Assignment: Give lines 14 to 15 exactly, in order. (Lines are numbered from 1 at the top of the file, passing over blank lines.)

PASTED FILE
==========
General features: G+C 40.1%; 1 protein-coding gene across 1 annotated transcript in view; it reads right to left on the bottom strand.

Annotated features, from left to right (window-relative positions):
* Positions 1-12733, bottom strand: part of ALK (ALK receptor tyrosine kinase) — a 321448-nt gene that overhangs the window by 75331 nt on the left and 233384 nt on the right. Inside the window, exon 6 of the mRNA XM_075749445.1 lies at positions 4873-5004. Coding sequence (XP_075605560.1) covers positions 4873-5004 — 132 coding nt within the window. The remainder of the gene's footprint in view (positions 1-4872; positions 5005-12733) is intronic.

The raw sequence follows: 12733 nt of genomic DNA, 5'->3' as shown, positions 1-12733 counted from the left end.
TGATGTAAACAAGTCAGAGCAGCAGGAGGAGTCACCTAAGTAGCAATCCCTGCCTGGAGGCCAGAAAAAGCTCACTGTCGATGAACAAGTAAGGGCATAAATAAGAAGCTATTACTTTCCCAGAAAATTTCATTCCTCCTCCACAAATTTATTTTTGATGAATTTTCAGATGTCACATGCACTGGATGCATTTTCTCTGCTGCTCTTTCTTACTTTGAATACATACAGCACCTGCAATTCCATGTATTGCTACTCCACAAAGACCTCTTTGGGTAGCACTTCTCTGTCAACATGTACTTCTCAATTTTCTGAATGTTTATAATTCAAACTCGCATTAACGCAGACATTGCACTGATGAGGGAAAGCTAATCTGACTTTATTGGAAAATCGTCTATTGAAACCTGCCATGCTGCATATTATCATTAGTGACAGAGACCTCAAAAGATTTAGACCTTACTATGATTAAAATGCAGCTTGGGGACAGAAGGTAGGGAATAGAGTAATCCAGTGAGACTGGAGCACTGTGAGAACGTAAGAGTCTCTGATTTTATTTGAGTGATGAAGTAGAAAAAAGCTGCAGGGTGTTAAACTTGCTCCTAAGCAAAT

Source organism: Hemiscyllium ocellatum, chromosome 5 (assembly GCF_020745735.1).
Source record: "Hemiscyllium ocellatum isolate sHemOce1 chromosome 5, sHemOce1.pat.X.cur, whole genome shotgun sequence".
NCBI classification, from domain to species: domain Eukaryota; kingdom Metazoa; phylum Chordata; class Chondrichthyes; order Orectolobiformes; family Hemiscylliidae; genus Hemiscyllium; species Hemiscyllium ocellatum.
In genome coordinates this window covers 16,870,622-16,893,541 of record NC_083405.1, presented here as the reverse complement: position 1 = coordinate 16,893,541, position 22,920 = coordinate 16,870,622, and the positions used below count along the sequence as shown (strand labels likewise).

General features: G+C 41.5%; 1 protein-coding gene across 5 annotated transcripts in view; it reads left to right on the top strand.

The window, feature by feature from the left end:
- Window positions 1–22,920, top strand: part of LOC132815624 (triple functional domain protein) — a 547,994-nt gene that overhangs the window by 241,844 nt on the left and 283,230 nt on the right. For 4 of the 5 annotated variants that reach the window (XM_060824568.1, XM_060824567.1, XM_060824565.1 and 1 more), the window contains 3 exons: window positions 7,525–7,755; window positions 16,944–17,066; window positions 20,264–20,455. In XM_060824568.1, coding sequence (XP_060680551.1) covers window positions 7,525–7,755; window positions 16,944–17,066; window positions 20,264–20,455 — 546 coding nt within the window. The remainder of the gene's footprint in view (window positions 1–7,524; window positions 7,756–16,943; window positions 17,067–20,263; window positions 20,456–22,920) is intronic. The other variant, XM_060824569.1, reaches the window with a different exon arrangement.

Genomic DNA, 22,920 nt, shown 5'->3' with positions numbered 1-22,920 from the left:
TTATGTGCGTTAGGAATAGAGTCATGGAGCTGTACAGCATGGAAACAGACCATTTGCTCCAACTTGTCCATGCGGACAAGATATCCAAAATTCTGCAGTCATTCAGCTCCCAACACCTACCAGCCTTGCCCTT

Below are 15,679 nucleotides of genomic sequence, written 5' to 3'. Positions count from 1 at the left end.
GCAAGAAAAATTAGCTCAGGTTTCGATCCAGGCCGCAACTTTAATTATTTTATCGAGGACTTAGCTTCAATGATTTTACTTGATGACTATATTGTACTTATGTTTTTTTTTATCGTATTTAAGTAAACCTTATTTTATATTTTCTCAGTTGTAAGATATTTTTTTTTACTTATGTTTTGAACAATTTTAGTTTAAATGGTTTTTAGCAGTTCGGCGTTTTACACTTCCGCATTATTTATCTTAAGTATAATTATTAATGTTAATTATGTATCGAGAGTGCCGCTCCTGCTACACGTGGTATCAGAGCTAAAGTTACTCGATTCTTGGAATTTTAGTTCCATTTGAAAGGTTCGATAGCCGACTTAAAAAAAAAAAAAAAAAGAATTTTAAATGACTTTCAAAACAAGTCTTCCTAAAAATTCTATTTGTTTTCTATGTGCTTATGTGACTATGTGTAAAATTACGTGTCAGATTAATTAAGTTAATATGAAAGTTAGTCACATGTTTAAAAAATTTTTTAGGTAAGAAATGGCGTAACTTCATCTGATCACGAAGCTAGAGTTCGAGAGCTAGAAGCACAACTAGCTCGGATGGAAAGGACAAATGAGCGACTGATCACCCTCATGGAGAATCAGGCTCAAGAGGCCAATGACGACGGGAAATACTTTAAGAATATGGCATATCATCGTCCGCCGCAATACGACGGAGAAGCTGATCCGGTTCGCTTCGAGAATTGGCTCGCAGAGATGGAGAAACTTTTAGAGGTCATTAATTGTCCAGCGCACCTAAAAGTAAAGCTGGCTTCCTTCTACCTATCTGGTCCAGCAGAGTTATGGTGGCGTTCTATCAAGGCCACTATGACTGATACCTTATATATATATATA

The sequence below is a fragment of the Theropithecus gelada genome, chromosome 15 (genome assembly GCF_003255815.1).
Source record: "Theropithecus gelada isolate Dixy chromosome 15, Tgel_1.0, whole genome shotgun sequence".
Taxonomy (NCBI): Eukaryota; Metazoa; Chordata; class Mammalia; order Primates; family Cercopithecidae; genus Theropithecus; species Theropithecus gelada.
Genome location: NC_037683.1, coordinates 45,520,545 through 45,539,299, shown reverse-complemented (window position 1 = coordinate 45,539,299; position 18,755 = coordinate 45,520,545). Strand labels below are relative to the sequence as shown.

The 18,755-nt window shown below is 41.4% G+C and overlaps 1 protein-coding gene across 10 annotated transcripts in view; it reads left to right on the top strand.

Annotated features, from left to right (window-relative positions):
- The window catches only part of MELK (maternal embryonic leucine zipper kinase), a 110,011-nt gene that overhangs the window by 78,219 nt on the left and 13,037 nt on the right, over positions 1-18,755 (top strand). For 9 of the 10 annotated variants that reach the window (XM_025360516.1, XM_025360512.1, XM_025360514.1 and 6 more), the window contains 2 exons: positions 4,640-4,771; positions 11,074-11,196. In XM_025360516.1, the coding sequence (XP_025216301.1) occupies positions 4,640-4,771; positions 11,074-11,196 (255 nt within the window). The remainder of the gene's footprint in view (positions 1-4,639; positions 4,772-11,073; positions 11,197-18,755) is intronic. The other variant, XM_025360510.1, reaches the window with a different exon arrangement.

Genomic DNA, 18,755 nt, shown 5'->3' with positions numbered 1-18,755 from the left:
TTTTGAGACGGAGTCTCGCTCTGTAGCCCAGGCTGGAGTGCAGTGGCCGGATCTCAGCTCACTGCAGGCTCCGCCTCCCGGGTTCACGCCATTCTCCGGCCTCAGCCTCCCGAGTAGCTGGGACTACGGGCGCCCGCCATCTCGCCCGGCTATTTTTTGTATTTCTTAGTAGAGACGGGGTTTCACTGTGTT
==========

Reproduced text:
TTATGTGCGTTAGGAATAGAGTCATGGAGCTGTACAGCATGGAAACAGACCATTTGCTCCAACTTGTCCATGCGGACAAGATATCCAAAATTCTGCAGTCATTCAGCTCCCAACACCTACCAGCCTTGCCCTT

Below are 15,679 nucleotides of genomic sequence, written 5' to 3'. Positions count from 1 at the left end.